While Winston Churchill is often remembered in a positive light for his role in helping lead the Allies to victory during World War 2, his racist past has sparked controversy in recent years. Was Winston Churchill involved in Slavery?
Slavery was banned in the British Empire in 1833, well before Winston Churchill was born. However, many have accused Winston Churchill of being racist and a strong supporter of British imperialism.
Read on to learn about some of the evidence that points to Winston Churchill being racist.
Winston Churchill’s Racism
In exploring how Winston Churchill may have had racist beliefs, it may be most useful to examine some of his own words.
U.S. Vice President Henry Wallace once wrote that during an encounter Churchill remarked:
“….. why be apologetic about Anglo-Saxon superiority, that we were superior, that we had the common heritage which had been worked out over the centuries in England and had been perfected by our constitution.”
The most compelling evidence of Churchill being racist may lie in India, which was known as the “jewel in the crown” of the British Empire during Churchill’s lifetime. Churchill once remarked that people from India were “a beastly people with a beastly religion.”
Churchill has been heavily blamed for the Bengal famine of 1943, which killed 2.1-3 million people. This famine was caused by the stockpiling of food for the British war effort, despite receiving constant information on what was happening to the starving population of Bengal.
In the context of the British empire of his lifetime, Churchill strongly believed in Britain keeping its imperial holdings. He strongly resented rule by indigenous populations and believed that nations were in better hands when controlled by white rulers.
Churchill supported the use of chemical weapons to quell rebellion within the empire, stating:
“I am strongly in favor of using poisoned gas against uncivilized tribes. The moral effect should be so good that the loss of life should be reduced to a minimum. It is not necessary to use only the most deadly gasses: gases can be used which cause great inconvenience and would spread a lively terror and yet would leave no serious permanent effects on most of those affected.”
Churchill does get some minimal credit for advocating the use of nonlethal forms of gas. One could also point out that he also supported the deployment of chemical weapons on white German soldiers during World War 1. However, this use of chemical weaponry to quell non-white dissent within the empire definitely points to racist ideology.
Upon visiting Asia Churchill remarked:
“I hate people with slit eyes and pigtails. I don’t like the look of them or the smell of them – but I suppose it does no great harm to have a look at them.”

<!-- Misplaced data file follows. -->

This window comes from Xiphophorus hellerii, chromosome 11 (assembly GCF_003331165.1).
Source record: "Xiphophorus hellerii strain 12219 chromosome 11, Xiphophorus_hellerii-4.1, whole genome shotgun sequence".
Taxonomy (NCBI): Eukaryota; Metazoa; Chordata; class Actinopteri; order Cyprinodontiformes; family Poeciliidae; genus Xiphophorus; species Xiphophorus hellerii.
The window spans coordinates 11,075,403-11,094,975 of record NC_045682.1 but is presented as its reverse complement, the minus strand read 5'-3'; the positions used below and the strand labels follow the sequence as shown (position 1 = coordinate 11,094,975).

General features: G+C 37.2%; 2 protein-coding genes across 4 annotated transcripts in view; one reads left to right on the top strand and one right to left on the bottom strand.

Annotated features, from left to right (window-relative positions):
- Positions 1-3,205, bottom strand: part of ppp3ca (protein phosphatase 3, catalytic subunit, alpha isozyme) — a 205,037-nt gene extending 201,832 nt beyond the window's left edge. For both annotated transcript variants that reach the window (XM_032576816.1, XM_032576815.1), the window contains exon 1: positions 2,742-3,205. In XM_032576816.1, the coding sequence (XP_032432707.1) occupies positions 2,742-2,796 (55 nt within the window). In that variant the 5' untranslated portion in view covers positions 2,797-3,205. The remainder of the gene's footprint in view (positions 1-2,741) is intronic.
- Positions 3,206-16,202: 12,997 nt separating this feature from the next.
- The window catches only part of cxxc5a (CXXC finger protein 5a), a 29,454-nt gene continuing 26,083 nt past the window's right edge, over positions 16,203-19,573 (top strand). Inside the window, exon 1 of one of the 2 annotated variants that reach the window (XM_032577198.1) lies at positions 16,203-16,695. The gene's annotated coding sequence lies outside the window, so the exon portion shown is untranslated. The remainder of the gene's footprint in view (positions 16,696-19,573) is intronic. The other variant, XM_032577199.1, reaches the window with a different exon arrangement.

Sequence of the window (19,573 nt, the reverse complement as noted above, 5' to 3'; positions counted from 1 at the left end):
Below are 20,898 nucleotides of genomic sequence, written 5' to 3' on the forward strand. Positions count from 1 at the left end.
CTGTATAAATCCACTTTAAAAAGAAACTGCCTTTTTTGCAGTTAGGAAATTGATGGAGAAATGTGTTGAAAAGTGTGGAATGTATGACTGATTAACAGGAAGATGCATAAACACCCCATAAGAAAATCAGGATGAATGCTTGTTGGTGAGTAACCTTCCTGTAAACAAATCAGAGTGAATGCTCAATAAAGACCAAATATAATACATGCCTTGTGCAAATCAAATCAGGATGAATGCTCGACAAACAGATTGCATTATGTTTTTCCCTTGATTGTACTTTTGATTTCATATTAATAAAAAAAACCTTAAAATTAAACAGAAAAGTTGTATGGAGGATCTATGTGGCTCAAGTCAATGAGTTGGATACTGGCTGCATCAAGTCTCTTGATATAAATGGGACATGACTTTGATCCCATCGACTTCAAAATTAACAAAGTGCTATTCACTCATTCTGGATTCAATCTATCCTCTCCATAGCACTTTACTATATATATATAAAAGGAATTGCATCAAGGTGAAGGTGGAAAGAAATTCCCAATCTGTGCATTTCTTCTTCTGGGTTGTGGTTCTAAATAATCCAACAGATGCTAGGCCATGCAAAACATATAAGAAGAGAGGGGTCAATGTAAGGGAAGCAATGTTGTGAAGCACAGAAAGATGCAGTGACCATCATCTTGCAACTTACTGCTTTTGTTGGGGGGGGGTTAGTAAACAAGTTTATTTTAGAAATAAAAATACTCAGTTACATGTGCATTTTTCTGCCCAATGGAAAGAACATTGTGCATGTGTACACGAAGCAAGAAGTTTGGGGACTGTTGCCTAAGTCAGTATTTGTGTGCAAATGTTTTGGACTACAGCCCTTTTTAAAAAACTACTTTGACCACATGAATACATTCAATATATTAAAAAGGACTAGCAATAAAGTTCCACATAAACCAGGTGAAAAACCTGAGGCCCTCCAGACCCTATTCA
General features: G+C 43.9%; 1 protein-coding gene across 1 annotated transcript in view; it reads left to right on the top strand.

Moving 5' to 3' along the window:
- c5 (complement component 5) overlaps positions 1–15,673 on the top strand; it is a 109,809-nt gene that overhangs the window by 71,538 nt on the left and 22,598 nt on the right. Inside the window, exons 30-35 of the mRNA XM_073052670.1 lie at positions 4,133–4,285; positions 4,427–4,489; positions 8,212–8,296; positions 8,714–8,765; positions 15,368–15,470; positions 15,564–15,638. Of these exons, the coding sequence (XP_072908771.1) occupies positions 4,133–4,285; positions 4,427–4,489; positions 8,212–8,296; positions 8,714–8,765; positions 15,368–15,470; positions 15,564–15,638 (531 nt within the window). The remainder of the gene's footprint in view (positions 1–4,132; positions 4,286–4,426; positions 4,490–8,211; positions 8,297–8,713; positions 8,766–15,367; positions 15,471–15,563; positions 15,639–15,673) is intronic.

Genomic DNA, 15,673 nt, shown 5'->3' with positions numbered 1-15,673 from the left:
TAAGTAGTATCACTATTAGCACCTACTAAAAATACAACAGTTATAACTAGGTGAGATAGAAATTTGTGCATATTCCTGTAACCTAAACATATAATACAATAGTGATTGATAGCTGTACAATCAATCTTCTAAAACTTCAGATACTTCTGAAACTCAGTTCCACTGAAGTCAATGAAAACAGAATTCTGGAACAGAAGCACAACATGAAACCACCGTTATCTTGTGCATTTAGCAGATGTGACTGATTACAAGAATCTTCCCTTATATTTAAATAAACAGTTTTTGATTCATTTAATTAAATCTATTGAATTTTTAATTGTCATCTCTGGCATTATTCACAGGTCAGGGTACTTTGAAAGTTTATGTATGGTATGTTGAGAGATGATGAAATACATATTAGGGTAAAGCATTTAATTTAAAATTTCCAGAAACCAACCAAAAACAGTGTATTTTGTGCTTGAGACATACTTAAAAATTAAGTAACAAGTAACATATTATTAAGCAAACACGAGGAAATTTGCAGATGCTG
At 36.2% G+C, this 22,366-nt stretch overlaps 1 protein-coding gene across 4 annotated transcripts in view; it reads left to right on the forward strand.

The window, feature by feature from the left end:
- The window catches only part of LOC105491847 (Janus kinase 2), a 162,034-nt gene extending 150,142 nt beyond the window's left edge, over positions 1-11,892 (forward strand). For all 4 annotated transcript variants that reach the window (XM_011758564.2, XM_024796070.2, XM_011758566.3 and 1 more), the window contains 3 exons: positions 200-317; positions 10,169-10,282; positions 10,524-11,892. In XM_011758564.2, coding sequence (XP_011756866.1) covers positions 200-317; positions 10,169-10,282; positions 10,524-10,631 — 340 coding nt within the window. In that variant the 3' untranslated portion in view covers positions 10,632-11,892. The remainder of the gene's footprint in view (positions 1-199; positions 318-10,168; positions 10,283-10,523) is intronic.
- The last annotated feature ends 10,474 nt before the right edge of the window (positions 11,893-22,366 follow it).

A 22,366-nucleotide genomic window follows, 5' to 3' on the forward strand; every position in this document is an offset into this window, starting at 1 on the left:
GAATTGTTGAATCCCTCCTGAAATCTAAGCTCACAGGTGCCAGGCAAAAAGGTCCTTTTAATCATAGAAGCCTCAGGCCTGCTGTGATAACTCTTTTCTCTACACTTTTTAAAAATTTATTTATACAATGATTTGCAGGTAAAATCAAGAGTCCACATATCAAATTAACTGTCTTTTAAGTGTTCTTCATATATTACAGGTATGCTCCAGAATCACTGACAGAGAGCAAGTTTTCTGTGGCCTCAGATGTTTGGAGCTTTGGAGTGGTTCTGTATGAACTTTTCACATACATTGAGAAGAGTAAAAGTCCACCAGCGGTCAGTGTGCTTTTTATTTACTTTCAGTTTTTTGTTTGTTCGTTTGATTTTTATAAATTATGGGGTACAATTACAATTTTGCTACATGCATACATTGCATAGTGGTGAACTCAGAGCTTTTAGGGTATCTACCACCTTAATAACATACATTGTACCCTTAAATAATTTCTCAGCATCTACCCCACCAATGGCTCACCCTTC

He also admitted once that he “did not really think that black people were as capable or as efficient as white people.”
All of this evidence undoubtedly points to Churchill having many racist beliefs that revolved around white, Anglo-Saxon superiority over other ethnicities. However, it must also be pointed out that these racist beliefs were very common throughout the white British population of Churchill’s time.
This statement on India made in 1943, while not absolving him of his past racial remarks, may show a change of heart or at least a slight departure from his racial ideologies:
“The old idea that the Indian was in any way inferior to the white man must go. We must all be pals together. I want to see a great shining India, of which we can be as proud as we are of a great Canada or a great Australia.”
Whether this was a truthful belief of his or it was a statement used for political maneuvering we may never know.
The Defacement of Statues
In the summer of 2020, amid the George Floyd protests centered around police brutality and racial injustice in the United States, the defacement of the statues of historical figures spread throughout Britain.
Winston Churchill’s statue in London’s Parliament Square was defaced with graffiti that said: “was a racist.” The defacing of statues has caused a divide in the British population between those who believe in preserving the legacy of leaders despite their flaws and those who want their monuments removed from public spaces.
This defacement was spurred by these historical leaders’ role in racial injustice during their respective time periods. This has sparked philosophical questions about not only racial discrimination but history itself.
Should historical figures be held to the same societal standards of today? Does a leader’s involvement in racist practices that were perceived as acceptable at the time rob their legacy of its accomplishments?
These questions will take the center stage in the debate over how racial discrimination should be remembered.